Dr. Gonzalo Hortelano – Faculty of Engineering
Gonzalo Hortelano

Dr. Gonzalo Hortelano


Gene delivery strategies, biomaterials, cell encapsulation, drug delivery, modulation of immune responses, polymers, hemostasis

Areas of Specialization

Research Clusters

  • Adjunct Member

    McMaster School of Biomedical Engineering


Gene and cell therapy technologies provide a promising new avenue to treat medical conditions. Furthermore, the original aim of gene therapy, understood as the delivery of a functional gene in a patient who has a mutated one is being widen to include new aims such as the inhibition of genes of infectious pathogens, the overexpression of angiogenic or interleukin genes in patients who bear no mutations in those genes, gene editing or the engineering of immune cells to recognize a tumour antigen. My research is aimed at developing novel strategies for the delivery of genes and cells for medical therapeutic applications. As a common theme all these strategies use biomaterials to achieve its purpose. My laboratory has comprehensive experience encapsulating genetically engineered cells in hydrogel implantable microcapsules for the delivery of therapeutics. We are also working on developing nanoparticle formulations of DNA for oral administration with potential application to various medical conditions, such as hemophilia. Our current research also aims to deliver genes that can modulate undesirable immune responses to FVIII, with potential application to other diseases.

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Dr. Hortelano came to McMaster in 1992 as a Postdoctoral Fellow in the Department of Pediatrics in the laboratory of Dr. Patricia Chang, and stayed later as a faculty member in the Department of Pathology and Molecular Medicine. He was also a faculty member of the School of Biomedical Engineering since its inception. Since 2012 he works at Nazarbayev University, a new international university in Astana, Kazakhstan, where he is a Professor in the Department of Biology and was the Chair of the department (2015-2017). He has ongoing research collaborations with Dr. Anthony Chan, Department of Pediatrics, at McMaster University, and is co-supervising with him a graduate student in the School of Biomedical Engineering. Dr. Hortelano teaches at Nazarbayev University undergraduate courses in genetics and molecular biology of the cell, as well as graduate courses in gene therapy and regenerative medicine.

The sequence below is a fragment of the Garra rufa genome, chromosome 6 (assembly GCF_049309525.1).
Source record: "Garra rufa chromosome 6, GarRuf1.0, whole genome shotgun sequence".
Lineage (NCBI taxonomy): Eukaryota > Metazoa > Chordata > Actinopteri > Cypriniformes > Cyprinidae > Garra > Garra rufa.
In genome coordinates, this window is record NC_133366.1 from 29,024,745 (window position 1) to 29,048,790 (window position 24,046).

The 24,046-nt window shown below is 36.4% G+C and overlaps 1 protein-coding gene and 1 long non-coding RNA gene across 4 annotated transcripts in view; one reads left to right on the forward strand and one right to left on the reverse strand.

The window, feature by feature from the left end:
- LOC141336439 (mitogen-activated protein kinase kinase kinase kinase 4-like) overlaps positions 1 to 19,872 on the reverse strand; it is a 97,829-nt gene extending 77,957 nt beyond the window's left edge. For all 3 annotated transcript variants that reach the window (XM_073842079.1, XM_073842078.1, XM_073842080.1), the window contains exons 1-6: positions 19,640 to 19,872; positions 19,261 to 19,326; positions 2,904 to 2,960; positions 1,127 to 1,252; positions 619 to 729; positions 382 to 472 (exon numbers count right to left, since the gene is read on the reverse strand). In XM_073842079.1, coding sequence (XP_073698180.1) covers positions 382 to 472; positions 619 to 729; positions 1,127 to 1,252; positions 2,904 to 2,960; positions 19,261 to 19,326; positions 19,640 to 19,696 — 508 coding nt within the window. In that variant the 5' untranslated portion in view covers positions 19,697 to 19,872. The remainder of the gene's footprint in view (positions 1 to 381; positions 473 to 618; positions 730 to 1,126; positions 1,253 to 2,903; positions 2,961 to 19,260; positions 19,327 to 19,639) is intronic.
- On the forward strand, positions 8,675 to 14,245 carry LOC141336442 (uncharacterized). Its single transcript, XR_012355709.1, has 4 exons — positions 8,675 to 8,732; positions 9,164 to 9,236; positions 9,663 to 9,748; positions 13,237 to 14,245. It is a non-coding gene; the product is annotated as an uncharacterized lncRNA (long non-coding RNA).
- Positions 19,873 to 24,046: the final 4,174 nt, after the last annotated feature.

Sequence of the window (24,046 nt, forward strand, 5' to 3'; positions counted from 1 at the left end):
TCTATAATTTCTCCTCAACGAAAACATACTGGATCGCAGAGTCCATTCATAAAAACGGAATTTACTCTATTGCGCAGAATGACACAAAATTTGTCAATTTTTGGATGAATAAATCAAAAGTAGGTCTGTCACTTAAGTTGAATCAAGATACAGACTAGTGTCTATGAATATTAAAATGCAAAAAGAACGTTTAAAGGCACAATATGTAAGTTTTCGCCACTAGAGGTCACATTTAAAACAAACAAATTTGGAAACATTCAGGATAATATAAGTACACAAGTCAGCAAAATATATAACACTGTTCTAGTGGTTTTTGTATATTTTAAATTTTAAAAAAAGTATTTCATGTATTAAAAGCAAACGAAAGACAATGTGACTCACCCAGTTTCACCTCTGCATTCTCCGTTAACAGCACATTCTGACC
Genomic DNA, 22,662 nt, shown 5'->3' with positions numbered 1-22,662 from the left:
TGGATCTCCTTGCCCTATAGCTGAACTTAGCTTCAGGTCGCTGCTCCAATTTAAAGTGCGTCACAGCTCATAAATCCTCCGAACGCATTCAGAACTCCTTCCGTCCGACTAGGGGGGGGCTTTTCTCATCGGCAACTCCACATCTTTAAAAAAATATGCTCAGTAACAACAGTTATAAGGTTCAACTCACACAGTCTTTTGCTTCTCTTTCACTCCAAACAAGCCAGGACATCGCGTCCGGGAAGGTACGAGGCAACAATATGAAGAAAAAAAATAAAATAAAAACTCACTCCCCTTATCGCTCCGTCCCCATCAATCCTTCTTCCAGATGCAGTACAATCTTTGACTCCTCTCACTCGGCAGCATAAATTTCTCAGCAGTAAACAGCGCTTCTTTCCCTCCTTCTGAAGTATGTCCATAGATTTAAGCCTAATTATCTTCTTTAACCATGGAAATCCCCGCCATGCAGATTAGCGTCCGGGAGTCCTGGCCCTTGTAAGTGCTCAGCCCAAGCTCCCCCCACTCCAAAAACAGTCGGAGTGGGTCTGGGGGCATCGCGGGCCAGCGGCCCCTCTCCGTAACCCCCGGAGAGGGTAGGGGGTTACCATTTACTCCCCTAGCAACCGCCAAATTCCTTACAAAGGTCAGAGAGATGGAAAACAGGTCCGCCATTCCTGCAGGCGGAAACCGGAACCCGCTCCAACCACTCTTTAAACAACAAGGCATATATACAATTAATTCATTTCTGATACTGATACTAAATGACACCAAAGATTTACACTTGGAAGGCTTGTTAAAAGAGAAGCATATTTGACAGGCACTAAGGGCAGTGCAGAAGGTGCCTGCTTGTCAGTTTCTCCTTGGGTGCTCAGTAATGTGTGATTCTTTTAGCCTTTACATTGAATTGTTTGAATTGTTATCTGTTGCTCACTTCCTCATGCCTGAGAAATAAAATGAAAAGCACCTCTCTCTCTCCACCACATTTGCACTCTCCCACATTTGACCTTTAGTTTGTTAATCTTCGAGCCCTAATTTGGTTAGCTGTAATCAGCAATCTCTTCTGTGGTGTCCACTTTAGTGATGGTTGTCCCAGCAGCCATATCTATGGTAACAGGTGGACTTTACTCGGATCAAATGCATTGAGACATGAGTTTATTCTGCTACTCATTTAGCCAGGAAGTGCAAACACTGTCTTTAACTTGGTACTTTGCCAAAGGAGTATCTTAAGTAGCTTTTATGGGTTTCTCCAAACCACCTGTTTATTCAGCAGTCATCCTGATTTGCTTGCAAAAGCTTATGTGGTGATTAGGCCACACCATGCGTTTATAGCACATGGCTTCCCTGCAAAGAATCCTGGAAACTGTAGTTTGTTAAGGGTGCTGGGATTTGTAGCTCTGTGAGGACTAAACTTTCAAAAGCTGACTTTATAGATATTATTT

• BSc in Biology from the University of The Basque Country in Spain.
  • MSc in Microbial Genetics from the University of the Witwatersrand in South Africa.
  • PhD in Molecular Genetics from the University of Wollongong in Australia.
  • Dr. Hortelano was the Founding President of the Spanish Society of Gene Therapy (1999-2003), and served later as a Past President.
  • He has been a Member, Grant review panel, Program of Excellence in Gene Therapy, National Institutes of Health (NIH), USA, and grant reviewer for CIHR and NSERC in Canada.
  • He served on the Editorial Board of Current Gene Therapy and has been an expert reviewer for over 20 journals in the area of gene therapy, hematology, biomaterials, drug delivery & biotechnology.

Hortelano, G., A. Al-Hendy, F.A. Ofosu, and P.L. Chang. (1996)

Delivery of human factor IX in mice by microencapsulated recombinant myoblasts: A novel approach towards allogeneic gene therapy of hemophilia B

BLOOD 87(12):5095-5103

Orive G, Hernandez RM, Gascon AR, Calafiore R, Chang TM, Vos PD, Hortelano G, Hunkeler D, Lacik I, Shapiro AM, Pedraz JL. (2003)

Cell encapsulation: Promise and progress.

NATURE MEDICINE 9(1):104-107

Dhadwar S, Kiernan J, Wen J, Hortelano G. (2010)

Repeated oral administration of chitosan/DNA nanoparticles delivers functional FVIII with the absence of antibodies in hemophilia A mice


Sayyar B, Dodd M, Marquez L, Janowska A, Hortelano G. (2015)

Fibronectin-Alginate Microcapsules Improve Cell Viability and Protein Secretion of Encapsulated FIX-Engineered Human Mesenchymal Stem Cells


Ashimova A, Yegorov S, Negmetzhanov B, Hortelano G. (2019)

Cell Encapsulation within Alginate Microcapsules: Immunological Challenges and Outlook


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